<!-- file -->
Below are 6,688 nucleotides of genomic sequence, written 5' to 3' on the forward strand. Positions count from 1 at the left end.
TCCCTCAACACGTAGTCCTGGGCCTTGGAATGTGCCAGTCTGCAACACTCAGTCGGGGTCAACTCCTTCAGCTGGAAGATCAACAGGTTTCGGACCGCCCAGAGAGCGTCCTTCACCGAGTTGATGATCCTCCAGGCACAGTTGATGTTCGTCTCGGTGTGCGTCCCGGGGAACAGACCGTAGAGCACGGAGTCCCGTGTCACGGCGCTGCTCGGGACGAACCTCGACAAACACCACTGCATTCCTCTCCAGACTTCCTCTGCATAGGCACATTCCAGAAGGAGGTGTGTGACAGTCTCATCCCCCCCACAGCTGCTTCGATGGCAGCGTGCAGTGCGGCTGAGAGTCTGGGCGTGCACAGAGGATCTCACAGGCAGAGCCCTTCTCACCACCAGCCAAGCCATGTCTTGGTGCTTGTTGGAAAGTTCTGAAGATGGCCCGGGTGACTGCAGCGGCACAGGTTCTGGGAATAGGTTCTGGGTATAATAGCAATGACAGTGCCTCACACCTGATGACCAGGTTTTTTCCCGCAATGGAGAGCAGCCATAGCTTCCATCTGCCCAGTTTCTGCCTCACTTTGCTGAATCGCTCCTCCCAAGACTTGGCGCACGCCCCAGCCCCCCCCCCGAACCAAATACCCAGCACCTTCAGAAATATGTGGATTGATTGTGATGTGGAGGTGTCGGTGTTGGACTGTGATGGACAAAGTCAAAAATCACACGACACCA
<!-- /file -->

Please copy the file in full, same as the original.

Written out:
Below are 6,688 nucleotides of genomic sequence, written 5' to 3' on the forward strand. Positions count from 1 at the left end.
TCCCTCAACACGTAGTCCTGGGCCTTGGAATGTGCCAGTCTGCAACACTCAGTCGGGGTCAACTCCTTCAGCTGGAAGATCAACAGGTTTCGGACCGCCCAGAGAGCGTCCTTCACCGAGTTGATGATCCTCCAGGCACAGTTGATGTTCGTCTCGGTGTGCGTCCCGGGGAACAGACCGTAGAGCACGGAGTCCCGTGTCACGGCGCTGCTCGGGACGAACCTCGACAAACACCACTGCATTCCTCTCCAGACTTCCTCTGCATAGGCACATTCCAGAAGGAGGTGTGTGACAGTCTCATCCCCCCCACAGCTGCTTCGATGGCAGCGTGCAGTGCGGCTGAGAGTCTGGGCGTGCACAGAGGATCTCACAGGCAGAGCCCTTCTCACCACCAGCCAAGCCATGTCTTGGTGCTTGTTGGAAAGTTCTGAAGATGGCCCGGGTGACTGCAGCGGCACAGGTTCTGGGAATAGGTTCTGGGTATAATAGCAATGACAGTGCCTCACACCTGATGACCAGGTTTTTTCCCGCAATGGAGAGCAGCCATAGCTTCCATCTGCCCAGTTTCTGCCTCACTTTGCTGAATCGCTCCTCCCAAGACTTGGCGCACGCCCCAGCCCCCCCCCCGAACCAAATACCCAGCACCTTCAGAAATATGTGGATTGATTGTGATGTGGAGGTGTCGGTGTTGGACTGTGATGGACAAAGTCAAAAATCACACGACACCA